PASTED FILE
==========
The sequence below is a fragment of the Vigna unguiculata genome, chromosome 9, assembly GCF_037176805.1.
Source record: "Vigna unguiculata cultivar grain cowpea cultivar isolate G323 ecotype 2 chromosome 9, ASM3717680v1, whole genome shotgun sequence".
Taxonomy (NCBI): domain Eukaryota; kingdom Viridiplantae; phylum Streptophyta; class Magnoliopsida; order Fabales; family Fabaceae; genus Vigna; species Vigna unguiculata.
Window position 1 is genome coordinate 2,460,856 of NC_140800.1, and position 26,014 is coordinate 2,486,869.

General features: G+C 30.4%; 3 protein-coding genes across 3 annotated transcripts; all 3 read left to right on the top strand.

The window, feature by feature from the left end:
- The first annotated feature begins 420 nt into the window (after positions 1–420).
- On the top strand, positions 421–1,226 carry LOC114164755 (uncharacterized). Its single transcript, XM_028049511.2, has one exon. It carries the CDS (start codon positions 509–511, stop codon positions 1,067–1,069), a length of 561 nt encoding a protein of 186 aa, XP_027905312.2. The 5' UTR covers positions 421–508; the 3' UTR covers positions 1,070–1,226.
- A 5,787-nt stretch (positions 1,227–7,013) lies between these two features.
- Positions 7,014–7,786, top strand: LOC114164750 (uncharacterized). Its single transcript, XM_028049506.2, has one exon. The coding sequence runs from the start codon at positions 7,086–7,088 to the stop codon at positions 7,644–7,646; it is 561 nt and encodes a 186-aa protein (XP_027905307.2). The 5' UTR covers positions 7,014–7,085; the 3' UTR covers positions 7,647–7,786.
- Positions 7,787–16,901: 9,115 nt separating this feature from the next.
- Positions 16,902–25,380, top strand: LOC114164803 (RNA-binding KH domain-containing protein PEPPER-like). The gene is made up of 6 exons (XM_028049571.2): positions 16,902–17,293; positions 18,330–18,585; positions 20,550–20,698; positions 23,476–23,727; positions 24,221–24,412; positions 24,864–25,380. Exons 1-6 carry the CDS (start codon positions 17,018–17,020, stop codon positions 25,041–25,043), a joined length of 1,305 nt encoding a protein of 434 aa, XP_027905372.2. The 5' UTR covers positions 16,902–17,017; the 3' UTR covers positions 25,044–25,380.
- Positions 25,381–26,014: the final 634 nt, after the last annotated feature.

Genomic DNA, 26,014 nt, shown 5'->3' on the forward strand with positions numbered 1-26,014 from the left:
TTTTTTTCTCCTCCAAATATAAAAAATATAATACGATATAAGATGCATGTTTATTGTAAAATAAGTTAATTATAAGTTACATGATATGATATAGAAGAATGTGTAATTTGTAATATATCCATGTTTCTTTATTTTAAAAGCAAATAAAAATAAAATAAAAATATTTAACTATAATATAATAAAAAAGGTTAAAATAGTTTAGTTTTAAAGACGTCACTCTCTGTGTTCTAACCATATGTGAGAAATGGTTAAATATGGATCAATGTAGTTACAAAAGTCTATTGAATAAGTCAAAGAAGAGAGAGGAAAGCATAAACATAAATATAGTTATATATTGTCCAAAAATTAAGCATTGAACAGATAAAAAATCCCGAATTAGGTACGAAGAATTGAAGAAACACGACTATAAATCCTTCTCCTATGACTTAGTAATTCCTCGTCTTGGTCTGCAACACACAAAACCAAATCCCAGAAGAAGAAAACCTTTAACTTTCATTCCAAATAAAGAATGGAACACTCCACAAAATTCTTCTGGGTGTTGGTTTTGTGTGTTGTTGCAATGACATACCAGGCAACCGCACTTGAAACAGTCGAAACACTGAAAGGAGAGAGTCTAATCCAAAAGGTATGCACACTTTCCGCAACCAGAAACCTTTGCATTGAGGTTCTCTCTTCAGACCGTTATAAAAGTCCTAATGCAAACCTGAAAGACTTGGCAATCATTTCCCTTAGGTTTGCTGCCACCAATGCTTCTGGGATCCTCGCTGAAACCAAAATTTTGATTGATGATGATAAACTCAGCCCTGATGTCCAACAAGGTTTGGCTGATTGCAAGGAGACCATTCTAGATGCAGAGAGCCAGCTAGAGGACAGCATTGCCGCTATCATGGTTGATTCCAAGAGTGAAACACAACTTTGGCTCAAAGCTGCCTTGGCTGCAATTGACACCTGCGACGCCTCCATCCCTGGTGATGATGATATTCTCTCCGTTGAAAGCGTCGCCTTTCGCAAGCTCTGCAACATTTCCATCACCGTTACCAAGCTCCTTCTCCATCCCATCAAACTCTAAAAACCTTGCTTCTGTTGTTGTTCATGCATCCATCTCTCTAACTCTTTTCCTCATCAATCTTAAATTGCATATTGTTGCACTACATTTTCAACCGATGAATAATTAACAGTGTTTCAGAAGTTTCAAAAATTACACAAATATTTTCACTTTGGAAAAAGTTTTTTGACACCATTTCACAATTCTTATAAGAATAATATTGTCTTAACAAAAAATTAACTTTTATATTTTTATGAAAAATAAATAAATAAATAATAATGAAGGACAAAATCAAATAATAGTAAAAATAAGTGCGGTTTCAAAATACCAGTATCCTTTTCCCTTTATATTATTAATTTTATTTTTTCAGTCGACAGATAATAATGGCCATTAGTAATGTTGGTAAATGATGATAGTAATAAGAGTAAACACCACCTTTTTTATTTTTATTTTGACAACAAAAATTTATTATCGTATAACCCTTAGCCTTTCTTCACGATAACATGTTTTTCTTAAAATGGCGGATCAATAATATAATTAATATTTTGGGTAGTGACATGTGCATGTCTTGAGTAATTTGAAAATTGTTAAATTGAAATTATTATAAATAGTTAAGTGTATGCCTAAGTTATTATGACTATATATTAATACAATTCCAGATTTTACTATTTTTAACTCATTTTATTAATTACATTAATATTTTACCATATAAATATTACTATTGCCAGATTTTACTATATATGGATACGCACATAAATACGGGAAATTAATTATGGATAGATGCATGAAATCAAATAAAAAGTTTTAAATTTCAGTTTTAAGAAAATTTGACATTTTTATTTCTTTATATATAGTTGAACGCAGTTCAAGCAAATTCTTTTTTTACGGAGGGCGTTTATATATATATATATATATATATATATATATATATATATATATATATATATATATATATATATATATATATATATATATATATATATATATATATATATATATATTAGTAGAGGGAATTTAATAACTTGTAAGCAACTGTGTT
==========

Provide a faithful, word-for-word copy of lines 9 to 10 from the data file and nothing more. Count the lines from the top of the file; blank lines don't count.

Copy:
- A 5,787-nt stretch (positions 1,227–7,013) lies between these two features.
- Positions 7,014–7,786, top strand: LOC114164750 (uncharacterized). Its single transcript, XM_028049506.2, has one exon. The coding sequence runs from the start codon at positions 7,086–7,088 to the stop codon at positions 7,644–7,646; it is 561 nt and encodes a 186-aa protein (XP_027905307.2). The 5' UTR covers positions 7,014–7,085; the 3' UTR covers positions 7,647–7,786.